I noticed this morning that my little red car was the only car ‘of colour’ in our whole parking lot.
A lot of silver cars, black cars, grey cars, one white car. But no red, green, blue, orange, or purple vehicles stained the landscape.
Not that I’m looking for deep meaning here, but it occurs to me that this could be a dangerous trend. Is everyone trying to blend in rather than stand out? As part of an organization that supports entrepreneurship, I have to wonder about that lack of definition and differentiation.
On further reflection and after additional research: lots of colour on used car lots, particularly with less expensive cars; more ‘beige’ (although they are likely to call it ‘champagne’) tones in the higher end new cars. Is this just a Canadian phenomenon? Is it some kind of class distinction?
Maybe the distinctive aspect is how fast the car can go? How big it is? What features it has? Maybe only women actually care what colour it is?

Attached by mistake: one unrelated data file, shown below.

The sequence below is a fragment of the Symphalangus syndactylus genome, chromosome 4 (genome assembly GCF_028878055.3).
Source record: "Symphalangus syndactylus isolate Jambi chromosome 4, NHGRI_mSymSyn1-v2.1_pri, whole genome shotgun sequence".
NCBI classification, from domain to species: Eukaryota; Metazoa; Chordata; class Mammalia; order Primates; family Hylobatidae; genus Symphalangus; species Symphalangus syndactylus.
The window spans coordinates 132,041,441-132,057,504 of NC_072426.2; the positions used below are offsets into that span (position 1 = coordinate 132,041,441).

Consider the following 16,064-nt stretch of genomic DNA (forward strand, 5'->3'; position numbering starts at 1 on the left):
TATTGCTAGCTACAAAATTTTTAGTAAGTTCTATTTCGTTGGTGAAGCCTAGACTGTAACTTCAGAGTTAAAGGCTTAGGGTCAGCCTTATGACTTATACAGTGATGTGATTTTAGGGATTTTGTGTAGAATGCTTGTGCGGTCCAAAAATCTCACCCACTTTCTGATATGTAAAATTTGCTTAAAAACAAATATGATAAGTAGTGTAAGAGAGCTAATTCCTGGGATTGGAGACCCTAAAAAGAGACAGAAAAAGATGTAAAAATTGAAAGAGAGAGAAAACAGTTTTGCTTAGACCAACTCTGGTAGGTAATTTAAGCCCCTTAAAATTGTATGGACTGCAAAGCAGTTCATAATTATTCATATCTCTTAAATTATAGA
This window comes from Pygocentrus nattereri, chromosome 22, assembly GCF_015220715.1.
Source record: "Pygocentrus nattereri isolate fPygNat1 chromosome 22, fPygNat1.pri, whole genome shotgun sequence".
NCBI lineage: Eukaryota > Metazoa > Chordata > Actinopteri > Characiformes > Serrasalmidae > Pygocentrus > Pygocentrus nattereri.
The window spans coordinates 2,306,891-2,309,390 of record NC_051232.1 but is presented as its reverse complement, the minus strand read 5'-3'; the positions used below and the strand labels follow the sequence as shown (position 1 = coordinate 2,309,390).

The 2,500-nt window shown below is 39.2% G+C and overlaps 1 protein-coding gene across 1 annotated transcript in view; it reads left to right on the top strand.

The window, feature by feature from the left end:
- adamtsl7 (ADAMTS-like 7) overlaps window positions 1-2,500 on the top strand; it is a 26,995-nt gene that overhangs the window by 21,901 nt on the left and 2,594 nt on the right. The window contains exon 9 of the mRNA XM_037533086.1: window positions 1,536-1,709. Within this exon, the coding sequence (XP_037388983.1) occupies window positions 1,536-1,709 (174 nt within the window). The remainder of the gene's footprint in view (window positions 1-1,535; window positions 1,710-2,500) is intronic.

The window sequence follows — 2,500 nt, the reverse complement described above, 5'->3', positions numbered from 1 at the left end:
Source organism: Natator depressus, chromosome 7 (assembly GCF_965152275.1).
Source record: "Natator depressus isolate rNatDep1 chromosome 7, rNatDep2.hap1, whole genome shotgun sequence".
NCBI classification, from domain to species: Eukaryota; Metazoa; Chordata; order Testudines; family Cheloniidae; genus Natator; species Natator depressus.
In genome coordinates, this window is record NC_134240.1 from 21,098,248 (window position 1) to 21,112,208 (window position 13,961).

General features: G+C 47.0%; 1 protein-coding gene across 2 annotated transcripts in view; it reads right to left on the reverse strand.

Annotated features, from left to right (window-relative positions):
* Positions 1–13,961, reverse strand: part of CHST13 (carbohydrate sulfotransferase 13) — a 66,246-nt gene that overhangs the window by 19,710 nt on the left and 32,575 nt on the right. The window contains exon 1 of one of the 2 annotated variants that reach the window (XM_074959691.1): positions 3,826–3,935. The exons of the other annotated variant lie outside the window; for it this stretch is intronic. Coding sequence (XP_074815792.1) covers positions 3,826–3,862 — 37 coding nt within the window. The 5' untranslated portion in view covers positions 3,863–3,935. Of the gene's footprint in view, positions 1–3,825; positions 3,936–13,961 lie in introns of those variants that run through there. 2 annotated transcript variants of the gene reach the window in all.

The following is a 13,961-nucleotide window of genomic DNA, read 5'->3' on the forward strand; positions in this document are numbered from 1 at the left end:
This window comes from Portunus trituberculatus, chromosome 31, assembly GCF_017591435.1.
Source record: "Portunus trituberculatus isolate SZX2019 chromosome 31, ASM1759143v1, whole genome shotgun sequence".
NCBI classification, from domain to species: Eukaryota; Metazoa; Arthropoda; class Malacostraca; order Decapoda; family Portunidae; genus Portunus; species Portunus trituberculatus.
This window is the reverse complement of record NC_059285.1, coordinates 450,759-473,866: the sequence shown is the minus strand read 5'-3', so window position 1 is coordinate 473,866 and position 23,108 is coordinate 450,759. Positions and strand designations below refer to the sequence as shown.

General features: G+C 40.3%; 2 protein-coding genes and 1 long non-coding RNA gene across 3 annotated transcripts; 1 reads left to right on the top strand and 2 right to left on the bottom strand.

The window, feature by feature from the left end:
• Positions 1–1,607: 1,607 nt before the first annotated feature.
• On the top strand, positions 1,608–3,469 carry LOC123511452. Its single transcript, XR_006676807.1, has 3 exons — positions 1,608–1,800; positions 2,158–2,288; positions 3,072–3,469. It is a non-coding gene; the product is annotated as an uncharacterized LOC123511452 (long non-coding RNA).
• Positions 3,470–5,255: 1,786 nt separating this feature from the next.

I definitely have to look into this.
Do you find the proliferation of social media, web 2, cloud technology references exhausting and vaguely threatening?
As a business owner, you figure you should be at the head of the pack, but the reality is that you don’t have the time or energy to be leading edge. In fact, most days you feel as if you are trailing along, the late adopter, the holdout, the last on your block to get with it.
It seems like the tail wagging the dog; the rest of us chasing after the techie toys, often forgetting that it’s the customer, the client, the target market, that should be directing the show, not the boys from Fast Company.
Take some time to find out if the majority of your customers are on Facebook, use Skype, Twitter hourly. If so, then find an expert to help you utilize those communication tools. If not, concentrate on those interfaces that get results: personal phone calls; customized mailings; special offers that are geared to what your market values.
Technology can be a positive force to help you grow your business. The trick is to find the right way to use it and not get lost chasing after the toys that no one on your customer list wants to play with.
Take it slow, think it through, do it right.
By the way, take some time to learn more about what might work for you and what might not at our Technology in the 21st Century conference on June 1.